23. Portland Trail Blazers (from Grizzlies): Chris Duhon, Duke (+15)

Original pick: Sergei Monia, CSKA Moscow

The prototypical effective, persistent and smart Duke point guard, Duhon converted a second round shot into a nine-year career. He started 73 games as a rookie, averaging just under five assists and a steal per night. His top season came in 2008-09, when he posted 11.1 points and 7.2 assists per game for the Knicks. A solid career for a savvy player.

24. Boston Celtics (from Mavericks): Luke Jackson, Oregon (-14)

Original pick: Delonte West

Celtics fans would have loved Jackson. He's a sweet shooting 6'10" forward. Maybe in Boston, he would pan out and be productive. He wouldn't need to make plays with Paul Pierce and Leandro Barbosa there. But he would have to contribute to frontcourt scoring due to a lot of big bodies on hand, but very few discernible scorers.

25. Boston Celtics (from Pistons): Rafael Araujo, BYU (-17)

Original pick: Tony Allen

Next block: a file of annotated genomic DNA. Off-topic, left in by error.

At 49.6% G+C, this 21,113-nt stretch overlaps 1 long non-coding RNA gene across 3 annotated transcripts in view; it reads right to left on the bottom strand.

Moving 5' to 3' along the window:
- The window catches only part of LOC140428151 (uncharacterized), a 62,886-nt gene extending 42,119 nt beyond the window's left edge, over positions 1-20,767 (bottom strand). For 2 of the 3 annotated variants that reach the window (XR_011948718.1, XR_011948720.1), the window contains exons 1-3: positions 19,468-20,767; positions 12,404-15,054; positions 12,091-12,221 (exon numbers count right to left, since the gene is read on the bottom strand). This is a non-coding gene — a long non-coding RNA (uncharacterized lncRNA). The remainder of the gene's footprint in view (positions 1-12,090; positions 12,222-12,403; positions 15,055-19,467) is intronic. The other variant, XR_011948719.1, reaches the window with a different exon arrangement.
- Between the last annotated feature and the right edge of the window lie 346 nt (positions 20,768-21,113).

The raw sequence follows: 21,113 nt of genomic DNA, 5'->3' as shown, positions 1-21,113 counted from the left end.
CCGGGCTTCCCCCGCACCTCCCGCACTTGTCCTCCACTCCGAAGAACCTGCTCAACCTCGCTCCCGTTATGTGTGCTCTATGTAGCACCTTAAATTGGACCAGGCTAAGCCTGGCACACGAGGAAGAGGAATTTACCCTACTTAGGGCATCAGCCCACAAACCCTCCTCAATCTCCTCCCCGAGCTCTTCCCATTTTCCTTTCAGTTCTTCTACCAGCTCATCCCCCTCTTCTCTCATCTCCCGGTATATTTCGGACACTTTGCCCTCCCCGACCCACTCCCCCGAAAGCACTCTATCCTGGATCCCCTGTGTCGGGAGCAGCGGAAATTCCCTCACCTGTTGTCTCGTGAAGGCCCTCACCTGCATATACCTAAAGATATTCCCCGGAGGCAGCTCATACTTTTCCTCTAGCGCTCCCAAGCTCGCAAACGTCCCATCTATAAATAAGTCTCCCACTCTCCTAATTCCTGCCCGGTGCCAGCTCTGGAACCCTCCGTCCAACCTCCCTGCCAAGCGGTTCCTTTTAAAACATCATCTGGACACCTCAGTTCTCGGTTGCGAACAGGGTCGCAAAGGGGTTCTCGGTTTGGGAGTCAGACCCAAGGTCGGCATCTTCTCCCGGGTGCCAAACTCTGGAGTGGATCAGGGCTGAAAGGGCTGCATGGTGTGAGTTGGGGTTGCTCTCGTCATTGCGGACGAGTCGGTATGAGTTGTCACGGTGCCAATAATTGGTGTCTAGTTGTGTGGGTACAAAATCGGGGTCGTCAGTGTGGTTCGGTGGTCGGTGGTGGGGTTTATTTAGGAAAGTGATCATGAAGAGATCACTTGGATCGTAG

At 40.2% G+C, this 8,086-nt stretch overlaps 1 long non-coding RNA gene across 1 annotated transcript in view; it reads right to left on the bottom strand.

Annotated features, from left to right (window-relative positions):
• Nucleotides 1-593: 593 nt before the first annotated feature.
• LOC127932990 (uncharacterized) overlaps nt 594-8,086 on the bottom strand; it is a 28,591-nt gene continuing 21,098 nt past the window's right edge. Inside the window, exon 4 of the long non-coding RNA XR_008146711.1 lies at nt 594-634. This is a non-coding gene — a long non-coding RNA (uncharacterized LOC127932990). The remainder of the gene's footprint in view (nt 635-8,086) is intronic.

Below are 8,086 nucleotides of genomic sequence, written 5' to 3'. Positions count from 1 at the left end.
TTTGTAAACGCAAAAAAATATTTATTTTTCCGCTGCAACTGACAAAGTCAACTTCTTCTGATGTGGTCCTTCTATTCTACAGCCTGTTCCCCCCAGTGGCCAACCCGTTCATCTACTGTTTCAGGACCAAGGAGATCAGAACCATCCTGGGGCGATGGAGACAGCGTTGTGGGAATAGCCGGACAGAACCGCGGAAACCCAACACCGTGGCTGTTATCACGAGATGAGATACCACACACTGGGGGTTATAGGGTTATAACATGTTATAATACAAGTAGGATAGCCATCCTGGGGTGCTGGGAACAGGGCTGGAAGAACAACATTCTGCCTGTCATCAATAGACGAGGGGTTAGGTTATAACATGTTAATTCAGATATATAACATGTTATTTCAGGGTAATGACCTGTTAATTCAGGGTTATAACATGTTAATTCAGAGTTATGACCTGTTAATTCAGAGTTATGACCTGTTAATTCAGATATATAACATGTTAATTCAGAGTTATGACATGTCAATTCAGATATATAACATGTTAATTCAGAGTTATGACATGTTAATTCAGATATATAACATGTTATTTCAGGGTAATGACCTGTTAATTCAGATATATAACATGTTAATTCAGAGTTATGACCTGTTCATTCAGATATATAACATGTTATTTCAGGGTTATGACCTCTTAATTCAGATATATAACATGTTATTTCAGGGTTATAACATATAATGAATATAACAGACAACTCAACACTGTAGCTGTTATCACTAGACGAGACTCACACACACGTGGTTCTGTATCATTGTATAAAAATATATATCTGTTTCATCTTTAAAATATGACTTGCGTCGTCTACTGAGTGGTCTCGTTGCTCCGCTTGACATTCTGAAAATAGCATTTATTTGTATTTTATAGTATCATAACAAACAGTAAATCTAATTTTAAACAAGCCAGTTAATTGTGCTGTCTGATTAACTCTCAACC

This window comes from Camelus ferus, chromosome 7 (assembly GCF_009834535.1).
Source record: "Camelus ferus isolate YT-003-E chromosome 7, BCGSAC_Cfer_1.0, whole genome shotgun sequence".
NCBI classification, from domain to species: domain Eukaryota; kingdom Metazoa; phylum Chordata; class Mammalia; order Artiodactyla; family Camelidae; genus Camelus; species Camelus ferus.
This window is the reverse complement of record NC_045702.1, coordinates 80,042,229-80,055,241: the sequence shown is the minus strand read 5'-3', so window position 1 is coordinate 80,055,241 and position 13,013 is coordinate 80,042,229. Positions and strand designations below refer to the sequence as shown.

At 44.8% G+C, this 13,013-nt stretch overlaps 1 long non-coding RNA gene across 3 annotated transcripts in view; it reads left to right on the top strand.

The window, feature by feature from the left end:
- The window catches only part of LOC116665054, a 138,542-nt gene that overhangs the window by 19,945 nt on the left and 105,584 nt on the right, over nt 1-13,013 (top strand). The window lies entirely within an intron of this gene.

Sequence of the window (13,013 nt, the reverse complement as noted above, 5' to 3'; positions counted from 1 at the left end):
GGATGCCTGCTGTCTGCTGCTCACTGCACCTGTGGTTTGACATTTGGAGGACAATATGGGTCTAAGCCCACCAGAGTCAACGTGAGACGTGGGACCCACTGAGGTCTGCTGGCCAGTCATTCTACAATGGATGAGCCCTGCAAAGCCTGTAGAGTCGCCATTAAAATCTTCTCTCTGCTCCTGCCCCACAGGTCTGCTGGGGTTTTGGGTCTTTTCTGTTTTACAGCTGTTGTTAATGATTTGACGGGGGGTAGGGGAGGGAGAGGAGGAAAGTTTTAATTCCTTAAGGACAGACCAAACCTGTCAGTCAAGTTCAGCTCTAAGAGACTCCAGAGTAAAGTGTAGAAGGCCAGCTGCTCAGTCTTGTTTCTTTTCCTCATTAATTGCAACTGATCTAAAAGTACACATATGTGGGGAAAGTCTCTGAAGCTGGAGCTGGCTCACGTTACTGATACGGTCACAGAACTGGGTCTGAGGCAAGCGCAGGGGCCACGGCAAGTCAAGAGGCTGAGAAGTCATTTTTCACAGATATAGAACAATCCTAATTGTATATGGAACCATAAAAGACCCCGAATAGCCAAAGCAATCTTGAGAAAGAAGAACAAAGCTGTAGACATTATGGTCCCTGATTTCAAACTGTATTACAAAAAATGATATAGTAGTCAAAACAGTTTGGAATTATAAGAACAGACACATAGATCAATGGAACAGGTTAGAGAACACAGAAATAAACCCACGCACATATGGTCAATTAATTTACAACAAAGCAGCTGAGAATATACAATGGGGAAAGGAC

The Celts need some size and Araujo at least has that. Standing at 6’11 and 275 pounds, the Brazilian big was overcast from the beginning as the eighth pick and struggled to get rotational time through his career. However, in a draft that is starved for size, the logic in taking a shot here still stands up – even if he will spend much of his career sitting on the bench.

26. Sacramento Kings: Beno Udrih, Olympia Milano (Italy) (+2)

Original pick: Kevin Martin

Udrih ended up in Sacramento in his career. He's a heady point guard and as previously stated, those play for a long time. A capable shooter, able to take advantage of second-unit guards with his skill, Beno wasn't regular starter caliber, but is a quality rotation player.

27. Los Angeles Lakers: Dorell Wright, South Kent School (Connecticut) HS (-8)

Original pick: Sasha Vujacic